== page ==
Effect of succession gaps on the understory water-holding capacity in an over-mature alpine forest at the upper reaches of the Yangtze River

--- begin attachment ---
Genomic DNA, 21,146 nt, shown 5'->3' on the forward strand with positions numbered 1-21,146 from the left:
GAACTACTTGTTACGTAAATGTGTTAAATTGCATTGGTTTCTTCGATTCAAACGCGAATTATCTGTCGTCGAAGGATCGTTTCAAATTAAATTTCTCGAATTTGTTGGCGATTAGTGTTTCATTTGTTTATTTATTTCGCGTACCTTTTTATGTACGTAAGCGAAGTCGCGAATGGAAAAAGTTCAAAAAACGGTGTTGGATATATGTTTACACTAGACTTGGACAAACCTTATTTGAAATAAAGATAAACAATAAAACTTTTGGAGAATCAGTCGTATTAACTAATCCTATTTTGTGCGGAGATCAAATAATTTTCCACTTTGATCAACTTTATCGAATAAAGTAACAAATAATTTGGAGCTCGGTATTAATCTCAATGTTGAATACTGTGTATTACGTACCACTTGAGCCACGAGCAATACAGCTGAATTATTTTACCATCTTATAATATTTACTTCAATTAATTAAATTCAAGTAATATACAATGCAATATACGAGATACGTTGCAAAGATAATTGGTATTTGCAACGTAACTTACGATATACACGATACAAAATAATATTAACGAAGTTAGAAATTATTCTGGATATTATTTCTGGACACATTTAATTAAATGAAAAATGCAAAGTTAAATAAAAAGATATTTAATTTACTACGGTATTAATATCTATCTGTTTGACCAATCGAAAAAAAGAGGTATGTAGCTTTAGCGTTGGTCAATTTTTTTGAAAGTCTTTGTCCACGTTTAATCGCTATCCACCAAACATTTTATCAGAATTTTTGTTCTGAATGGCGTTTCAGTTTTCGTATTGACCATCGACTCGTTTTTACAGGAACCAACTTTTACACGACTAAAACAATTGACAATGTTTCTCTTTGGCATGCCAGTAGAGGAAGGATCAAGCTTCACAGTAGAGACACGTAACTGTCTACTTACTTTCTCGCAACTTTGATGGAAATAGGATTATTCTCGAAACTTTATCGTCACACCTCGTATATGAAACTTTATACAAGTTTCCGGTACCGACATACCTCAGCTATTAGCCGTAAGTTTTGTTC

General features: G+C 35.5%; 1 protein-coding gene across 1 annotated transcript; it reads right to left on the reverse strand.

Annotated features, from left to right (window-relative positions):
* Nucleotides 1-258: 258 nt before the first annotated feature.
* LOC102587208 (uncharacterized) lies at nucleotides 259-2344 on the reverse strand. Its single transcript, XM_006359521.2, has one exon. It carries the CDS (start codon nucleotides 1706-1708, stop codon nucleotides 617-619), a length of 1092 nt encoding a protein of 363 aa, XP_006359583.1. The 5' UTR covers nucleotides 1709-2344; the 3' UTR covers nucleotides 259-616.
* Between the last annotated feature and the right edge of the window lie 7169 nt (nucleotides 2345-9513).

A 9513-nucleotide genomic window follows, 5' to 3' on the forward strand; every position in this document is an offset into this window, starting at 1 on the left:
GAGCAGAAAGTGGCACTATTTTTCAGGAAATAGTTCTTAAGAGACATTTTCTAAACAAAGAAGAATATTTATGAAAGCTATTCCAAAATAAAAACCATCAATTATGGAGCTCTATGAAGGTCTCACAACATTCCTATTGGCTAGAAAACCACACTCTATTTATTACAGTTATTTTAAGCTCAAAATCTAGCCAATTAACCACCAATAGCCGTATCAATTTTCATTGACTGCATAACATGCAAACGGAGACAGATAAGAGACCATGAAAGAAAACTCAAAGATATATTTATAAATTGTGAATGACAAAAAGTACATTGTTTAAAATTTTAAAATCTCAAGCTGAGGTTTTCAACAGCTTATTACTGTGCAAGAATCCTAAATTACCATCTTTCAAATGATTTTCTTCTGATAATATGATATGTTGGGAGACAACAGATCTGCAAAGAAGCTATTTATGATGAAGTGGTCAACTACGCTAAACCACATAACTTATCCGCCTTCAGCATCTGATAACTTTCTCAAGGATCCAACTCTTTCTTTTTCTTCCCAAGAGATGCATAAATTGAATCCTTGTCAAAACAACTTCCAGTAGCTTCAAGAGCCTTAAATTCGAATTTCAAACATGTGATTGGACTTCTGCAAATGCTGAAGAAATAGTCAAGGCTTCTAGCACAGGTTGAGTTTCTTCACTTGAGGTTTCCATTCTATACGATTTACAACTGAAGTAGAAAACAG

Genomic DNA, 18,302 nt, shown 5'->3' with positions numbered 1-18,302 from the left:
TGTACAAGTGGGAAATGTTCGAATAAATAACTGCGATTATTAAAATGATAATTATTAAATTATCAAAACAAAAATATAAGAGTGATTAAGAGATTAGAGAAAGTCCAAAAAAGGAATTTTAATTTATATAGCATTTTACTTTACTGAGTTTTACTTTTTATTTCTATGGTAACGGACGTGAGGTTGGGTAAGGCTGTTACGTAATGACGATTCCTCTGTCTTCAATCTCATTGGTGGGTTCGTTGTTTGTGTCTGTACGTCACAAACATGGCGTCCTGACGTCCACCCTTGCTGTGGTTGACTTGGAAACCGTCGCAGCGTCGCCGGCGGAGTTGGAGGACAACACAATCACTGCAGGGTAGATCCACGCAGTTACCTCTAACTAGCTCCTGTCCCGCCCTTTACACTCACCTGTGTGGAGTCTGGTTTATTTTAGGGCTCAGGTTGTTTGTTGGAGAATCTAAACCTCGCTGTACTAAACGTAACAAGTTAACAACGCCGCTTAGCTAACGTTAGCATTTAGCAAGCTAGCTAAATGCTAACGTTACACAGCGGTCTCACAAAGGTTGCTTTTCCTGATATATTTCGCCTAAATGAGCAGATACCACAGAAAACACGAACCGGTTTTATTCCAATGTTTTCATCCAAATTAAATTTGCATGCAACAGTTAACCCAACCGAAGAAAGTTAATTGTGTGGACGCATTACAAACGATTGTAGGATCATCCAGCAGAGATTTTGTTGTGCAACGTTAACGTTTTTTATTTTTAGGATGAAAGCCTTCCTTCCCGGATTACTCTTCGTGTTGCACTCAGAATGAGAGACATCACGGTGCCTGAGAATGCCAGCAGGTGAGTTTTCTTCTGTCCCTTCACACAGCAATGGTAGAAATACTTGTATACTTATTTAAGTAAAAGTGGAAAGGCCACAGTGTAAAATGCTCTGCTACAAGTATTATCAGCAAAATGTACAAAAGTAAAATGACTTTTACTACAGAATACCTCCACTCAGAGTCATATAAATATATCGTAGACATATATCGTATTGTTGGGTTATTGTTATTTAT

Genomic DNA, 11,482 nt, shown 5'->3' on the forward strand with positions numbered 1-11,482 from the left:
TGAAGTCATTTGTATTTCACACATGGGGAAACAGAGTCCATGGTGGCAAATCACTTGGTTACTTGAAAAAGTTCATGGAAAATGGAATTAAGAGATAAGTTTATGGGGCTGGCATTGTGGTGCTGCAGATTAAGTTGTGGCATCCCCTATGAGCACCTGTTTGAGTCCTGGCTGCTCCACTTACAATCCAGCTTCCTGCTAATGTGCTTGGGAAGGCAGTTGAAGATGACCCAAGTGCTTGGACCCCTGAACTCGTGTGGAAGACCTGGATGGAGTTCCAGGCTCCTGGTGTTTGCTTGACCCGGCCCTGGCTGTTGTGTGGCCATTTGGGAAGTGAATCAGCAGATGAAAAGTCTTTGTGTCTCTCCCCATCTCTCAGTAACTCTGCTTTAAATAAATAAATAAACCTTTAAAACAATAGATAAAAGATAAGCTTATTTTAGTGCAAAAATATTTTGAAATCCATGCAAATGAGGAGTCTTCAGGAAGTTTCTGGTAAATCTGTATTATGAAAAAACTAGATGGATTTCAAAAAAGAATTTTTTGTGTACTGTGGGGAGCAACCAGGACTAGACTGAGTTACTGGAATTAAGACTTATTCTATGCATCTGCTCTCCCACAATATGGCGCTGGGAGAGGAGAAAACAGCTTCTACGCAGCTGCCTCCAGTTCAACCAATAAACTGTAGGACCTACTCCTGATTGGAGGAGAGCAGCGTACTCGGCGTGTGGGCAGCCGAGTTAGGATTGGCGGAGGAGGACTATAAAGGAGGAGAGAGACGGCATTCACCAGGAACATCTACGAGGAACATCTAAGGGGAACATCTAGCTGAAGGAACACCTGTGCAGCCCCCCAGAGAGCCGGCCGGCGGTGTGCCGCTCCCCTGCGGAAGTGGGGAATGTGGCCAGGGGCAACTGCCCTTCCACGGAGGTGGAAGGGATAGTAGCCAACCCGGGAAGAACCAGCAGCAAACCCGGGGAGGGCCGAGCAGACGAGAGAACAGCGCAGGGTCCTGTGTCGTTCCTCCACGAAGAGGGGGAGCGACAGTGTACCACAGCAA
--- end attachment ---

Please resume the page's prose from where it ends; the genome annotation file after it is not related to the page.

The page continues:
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The water-holding capacity (WHC) of the understory in the headwater regions of major rivers plays an important role in both the capacity of the forest water reservoir and water quality and quantity in the butted rivers. Although forest gaps could regulate water-holding patterns in the understory by redistributing coarse woody debris (CWD), fine woody debris (FWD), non-woody debris (NWD) and understory vegetation, little information is available on the effects of forest gaps on understory WHC. Therefore, we investigated the WHCs of CWD, FWD, NWD, herbaceous vegetation, mosses, epiphytes (including fern and lichen growing on the surface of logs) and soils from the gap centre to the adjacent closed canopy in an alpine forest at the upper reaches of the Yangtze River. The total WHC of the alpine forest understory components was approximately 300 mm. Soil layer had the largest contribution to the total understory WHC (90%), and among the aboveground components, CWD and mosses contributed 5% and 4% to the aboveground WHC, respectively. With the exception of that of the herbaceous layer, the WHC of the forest floor increased from the gap centre to the closed canopy. Although mosses had the lowest biomass allocation on the alpine forest floor, the water-holding ratio (k) of mosses reached 485%. In conclusion, biomass is the parameter that most strongly and positively correlated with the WHC of the alpine forest understory, and forest gap formation decreases the understory WHC of alpine forest resulting from a decrease in organic soils, CWDs and mosses. Copyright © 2015 John Wiley & Sons, Ltd.


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